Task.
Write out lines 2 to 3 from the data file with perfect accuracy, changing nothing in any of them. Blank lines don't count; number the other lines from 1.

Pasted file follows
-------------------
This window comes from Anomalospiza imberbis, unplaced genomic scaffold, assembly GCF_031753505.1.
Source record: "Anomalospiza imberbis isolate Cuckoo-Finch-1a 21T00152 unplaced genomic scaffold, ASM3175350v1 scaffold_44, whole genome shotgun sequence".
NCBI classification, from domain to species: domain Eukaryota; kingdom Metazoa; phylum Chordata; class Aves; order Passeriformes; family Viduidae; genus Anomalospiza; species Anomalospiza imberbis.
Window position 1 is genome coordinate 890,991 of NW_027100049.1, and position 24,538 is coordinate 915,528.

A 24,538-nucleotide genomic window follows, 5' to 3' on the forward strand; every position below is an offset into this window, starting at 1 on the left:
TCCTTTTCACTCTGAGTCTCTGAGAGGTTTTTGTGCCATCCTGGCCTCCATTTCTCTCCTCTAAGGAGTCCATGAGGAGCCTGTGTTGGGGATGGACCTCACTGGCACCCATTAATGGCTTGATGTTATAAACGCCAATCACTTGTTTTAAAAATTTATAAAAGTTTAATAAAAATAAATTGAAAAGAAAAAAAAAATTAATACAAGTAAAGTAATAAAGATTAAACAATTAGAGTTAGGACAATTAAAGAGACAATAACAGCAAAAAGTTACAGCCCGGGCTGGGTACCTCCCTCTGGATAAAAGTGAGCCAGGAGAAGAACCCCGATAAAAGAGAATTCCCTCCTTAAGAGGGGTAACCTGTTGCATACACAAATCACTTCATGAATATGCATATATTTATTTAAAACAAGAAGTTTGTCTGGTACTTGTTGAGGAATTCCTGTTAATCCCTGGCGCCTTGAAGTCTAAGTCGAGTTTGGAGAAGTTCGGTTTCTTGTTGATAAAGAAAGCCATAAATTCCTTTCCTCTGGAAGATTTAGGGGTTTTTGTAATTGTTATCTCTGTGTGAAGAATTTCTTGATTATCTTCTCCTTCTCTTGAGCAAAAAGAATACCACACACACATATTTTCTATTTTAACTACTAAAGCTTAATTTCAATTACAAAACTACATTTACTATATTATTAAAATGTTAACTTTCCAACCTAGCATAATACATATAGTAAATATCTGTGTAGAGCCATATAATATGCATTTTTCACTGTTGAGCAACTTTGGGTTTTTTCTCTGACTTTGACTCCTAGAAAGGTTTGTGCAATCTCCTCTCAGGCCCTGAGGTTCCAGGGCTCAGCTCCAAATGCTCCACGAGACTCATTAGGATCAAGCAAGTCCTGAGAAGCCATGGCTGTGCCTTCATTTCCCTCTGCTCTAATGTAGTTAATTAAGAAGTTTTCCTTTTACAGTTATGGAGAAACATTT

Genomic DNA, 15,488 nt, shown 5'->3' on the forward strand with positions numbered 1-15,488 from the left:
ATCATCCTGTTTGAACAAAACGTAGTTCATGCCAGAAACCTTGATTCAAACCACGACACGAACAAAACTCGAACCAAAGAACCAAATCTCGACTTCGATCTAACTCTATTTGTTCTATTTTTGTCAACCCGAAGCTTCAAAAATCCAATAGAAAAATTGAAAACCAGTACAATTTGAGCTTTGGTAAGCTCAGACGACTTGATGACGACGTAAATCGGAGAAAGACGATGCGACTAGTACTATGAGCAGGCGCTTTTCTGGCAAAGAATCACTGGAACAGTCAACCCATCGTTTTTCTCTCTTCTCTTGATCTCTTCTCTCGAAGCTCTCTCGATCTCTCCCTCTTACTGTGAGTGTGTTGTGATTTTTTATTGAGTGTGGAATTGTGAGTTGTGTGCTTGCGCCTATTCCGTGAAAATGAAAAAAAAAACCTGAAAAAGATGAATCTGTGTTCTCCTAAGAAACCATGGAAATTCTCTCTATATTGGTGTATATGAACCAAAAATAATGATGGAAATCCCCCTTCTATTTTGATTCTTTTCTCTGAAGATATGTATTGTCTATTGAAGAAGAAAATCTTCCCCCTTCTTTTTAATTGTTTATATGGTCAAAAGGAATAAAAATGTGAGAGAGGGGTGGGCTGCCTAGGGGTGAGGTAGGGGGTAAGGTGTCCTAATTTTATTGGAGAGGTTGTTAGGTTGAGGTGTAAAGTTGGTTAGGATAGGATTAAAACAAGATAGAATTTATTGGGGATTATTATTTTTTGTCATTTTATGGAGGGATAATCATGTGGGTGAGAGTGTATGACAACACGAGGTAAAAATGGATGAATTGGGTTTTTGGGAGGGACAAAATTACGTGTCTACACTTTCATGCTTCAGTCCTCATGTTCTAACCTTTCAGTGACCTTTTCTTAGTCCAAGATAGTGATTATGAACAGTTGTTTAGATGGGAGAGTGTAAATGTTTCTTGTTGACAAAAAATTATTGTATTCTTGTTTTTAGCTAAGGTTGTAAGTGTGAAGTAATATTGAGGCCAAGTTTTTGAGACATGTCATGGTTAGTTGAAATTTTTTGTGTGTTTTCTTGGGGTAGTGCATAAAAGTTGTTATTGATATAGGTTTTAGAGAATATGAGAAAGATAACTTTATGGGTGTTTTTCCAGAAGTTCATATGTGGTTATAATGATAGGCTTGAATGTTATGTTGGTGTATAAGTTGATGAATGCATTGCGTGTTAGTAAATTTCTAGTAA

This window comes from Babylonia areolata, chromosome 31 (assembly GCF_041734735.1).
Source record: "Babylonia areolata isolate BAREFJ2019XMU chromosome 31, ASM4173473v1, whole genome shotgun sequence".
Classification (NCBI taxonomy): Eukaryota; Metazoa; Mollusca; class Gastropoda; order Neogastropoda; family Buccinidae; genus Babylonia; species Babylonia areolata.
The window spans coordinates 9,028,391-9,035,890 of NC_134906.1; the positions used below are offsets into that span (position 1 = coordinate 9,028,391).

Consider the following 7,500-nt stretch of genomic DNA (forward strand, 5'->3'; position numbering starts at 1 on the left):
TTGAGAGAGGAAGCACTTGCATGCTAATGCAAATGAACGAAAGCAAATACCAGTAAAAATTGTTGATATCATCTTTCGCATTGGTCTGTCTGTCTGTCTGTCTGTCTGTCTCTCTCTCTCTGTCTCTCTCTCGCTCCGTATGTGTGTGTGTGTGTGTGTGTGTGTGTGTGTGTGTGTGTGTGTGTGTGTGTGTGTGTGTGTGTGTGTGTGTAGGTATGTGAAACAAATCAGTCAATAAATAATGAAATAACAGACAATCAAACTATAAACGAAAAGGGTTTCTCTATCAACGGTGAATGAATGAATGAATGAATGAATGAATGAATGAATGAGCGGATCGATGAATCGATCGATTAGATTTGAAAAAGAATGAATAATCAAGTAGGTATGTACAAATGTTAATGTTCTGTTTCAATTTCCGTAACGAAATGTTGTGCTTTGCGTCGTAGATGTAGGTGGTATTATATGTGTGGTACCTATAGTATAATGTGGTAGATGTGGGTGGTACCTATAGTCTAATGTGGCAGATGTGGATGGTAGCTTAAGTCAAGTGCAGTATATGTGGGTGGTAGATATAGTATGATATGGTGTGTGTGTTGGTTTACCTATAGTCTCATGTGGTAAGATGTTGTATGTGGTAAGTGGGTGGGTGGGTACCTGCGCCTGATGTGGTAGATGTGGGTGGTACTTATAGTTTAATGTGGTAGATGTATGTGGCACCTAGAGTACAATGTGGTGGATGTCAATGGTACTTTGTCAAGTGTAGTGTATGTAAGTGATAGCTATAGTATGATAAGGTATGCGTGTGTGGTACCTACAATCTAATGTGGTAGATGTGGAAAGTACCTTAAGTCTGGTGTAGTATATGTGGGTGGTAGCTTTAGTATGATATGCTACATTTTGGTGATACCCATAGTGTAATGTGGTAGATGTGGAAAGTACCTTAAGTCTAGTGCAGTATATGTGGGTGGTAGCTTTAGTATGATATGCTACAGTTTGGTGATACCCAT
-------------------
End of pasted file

Source record: "Anomalospiza imberbis isolate Cuckoo-Finch-1a 21T00152 unplaced genomic scaffold, ASM3175350v1 scaffold_44, whole genome shotgun sequence".
NCBI classification, from domain to species: domain Eukaryota; kingdom Metazoa; phylum Chordata; class Aves; order Passeriformes; family Viduidae; genus Anomalospiza; species Anomalospiza imberbis.